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Matthew Henry

Matthew Henry's Complete Commentary - 2 Samuel 15:1-6

Absalom is no sooner restored to his place at court than he aims to be in the throne. He that was unhumbled under his troubles became insufferably proud when they were over; and he cannot be content with the honour of being the king's son, and the prospect of being his successor, but he must be king now. His mother was a king's daughter; on that perhaps he valued himself, and despised his father, who was but the son of Jesse. She was the daughter of a heathen king, which made him the less... read more

John Gill

John Gills Exposition of the Bible Commentary - 2 Samuel 15:5

And it was so , that when any man came nigh to him to do him obeisance ,.... To pay his respects, and bow to him, as being the king's son, a prince of the blood, and heir to the crown, as was supposed: he put forth his hand, and took him, and kissed him ; he put out his hand and shook hands with him, or took him about the neck and kissed him, and by this free, familiar, affable, and courteous manner, strangely won upon and gained the affections of the people, as follows. Fortunatus... read more

Spence, H. D. M., etc.

The Pulpit Commentary - 2 Samuel 15:1-12

The shady side of human nature. The facts are: 1 . Absalom sets up a large domestic establishment with a semblance of royalty. 2 . Rising early in the morning of each day, he is first to meet the suitors for judgment at the gate of the city, and seizes the occasion for insinuating that there is defect in the king's provision for the administration of justice. 3 . He also professes to manifest sympathy with suitors by expressing the wish that he were in a position to do them... read more

Spence, H. D. M., etc.

The Pulpit Commentary - 2 Samuel 15:1-12

( JERUSALEM , HEBRON .) The rebellion of Absalom. About twelve years had elapsed since David's fall into sin. One of its effects was the rebellion of Absalom. The history of this event—most critical for the theocratic monarchy, and "revealing the thoughts of many hearts"—sheds a clear light upon the condition of Israel. "We seem to know all the people; the natural manners and vivid outbursts of feeling make the scene stand out with a kind of homely poetry." In it we discern the... read more

Joseph Benson

Joseph Benson's Commentary of the Old and New Testaments - 2 Samuel 15:4-6

2 Samuel 15:4-6. Absalom said, O that I were made judge in the land! Though he was admitted to come to court, and see the king, he had no office there, as, it seems, the rest of the king’s sons had. This he took ill, and endeavoured to bring the people to do so too, by persuading them that, if he were in authority, he would take speedy care to do them justice. When any man came nigh to do him obeisance To fall prostrate before him as the king’s son. He put forth his hand and took him ... read more

Donald C. Fleming

Bridgeway Bible Commentary - 2 Samuel 15:1-37

Absalom’s rebellion (15:1-37)By cunning and deceit over the next few years, Absalom strengthened his position and gathered himself a following, mainly among the people of Judah’s country regions. He encouraged a feeling of dissatisfaction with David’s administration and promised a better deal for the common people if he were in a position of authority (15:1-6).Clearly, Absalom was plotting to seize the throne. It appears that he relied for the success of his rebellion upon the personal support... read more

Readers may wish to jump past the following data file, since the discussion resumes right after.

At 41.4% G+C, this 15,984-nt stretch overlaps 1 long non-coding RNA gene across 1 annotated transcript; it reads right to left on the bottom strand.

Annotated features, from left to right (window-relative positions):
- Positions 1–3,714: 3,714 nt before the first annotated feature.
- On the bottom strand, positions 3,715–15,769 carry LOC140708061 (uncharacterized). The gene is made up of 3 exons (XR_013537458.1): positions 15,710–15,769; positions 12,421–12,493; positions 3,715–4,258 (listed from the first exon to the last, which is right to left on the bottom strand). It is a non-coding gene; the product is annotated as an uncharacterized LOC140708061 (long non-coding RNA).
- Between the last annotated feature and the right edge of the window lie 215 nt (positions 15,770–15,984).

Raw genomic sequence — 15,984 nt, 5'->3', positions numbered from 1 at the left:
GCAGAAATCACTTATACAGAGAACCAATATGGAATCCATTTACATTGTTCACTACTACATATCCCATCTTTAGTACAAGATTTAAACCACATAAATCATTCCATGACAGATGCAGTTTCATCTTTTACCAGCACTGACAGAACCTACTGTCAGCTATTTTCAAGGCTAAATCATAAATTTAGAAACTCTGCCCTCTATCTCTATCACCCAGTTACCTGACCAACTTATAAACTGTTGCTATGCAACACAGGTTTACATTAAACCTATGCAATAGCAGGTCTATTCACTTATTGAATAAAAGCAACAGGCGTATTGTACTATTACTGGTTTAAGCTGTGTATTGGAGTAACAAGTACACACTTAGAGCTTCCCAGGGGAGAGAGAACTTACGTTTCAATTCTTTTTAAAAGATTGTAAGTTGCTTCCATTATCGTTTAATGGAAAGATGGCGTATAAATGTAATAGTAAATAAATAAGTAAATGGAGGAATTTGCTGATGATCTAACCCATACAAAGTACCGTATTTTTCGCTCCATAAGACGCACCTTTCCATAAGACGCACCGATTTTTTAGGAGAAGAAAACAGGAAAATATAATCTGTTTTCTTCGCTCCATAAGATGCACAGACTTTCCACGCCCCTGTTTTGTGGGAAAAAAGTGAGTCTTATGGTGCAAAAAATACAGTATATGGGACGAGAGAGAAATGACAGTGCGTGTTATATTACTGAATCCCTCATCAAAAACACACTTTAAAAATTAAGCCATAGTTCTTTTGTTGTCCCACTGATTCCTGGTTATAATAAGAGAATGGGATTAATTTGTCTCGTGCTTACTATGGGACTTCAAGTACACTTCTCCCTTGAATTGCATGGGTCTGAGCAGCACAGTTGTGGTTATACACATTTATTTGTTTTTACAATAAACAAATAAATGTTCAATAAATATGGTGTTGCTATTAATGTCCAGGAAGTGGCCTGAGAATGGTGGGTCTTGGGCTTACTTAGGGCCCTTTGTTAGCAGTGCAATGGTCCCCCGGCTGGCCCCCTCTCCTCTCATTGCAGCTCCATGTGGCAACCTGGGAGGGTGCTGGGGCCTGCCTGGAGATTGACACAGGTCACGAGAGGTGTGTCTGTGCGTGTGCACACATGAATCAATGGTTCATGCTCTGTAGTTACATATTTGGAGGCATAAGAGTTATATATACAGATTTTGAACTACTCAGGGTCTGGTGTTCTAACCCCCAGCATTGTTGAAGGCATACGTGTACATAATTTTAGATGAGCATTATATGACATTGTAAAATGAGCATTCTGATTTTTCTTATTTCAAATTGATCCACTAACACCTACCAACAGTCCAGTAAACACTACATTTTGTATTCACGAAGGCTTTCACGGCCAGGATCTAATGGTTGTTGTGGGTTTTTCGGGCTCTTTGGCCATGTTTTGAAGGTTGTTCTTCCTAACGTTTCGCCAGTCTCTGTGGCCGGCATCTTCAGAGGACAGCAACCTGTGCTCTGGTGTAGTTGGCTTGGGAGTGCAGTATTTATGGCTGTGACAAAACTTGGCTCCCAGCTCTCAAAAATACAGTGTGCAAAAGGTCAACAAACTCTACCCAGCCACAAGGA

Thomas Coke

Thomas Coke Commentary on the Holy Bible - 2 Samuel 15:1-6

2 Samuel 15:6. Absalom stole the hearts of the men of Israel— Dr. Delaney is of opinion, that Absalom took this occasion to increase his popularity, during the time that his father David lay confined with a very grievous sickness. See the 38th, 39th, and 40th Psalms.REFLECTIONS on 2 Samuel 15:1-6.—No sooner is Absalom restored to favour, than we find him plotting to dethrone his father, and seeking, for that purpose, to alienate from him the love of his subjects, and attach them to himself. For... read more

Thomas Constable

Expository Notes of Dr. Thomas Constable - 2 Samuel 15:1-12

Absalom’s conspiracy 15:1-12Two sub-sections each begin with a reference to time (2 Samuel 15:1; 2 Samuel 15:7) and form a literary "diptych" (i.e., two complementary panels). [Note: Fokkelman, p. 165.] The first six verses explain how Absalom undermined popular confidence in the Lord’s anointed for four years. The last six relate his final preparations to lead a military revolution against David."Whatever the reason, he exhibited the same patient scheming and relentless determination which he... read more

John Dummelow

John Dummelow's Commentary on the Bible - 2 Samuel 15:1-37

The Rebellion of AbsalomHis party is so strong that David is obliged to flee from Jerusalem. He is joined by Ittai the Gittite, and by Zadok and Abiathar the priests, and by Hushai the Archite. The king, however, orders Zadok, Abiathar, and Hushai to return to Jerusalem.1. Fifty men to run before him] Such runners have always formed part of royal state in the East: cp. 1 Kings 1:5; 1 Kings 18:46. 2. Rose] rather, ’used to rise,’ and stand by the gate so as to meet all who went in or out.7.... read more

William Nicoll

Expositor's Bible Commentary - 2 Samuel 15:1-12

CHAPTER XIX.ABSALOM’S REVOLT2 Samuel 15:1-12.WHEN Absalom obtained from his father the position he had so eagerly desired at Jerusalem, he did not allow the grass to grow under his feet. The terms on which he was now with the king evidently gave him a command of money to a very ample degree. By this means he was able to set up an equipage such as had not previously been seen at Jerusalem. "He prepared him a chariot and horses, and fifty men to run before him." To multiply horses to himself was... read more

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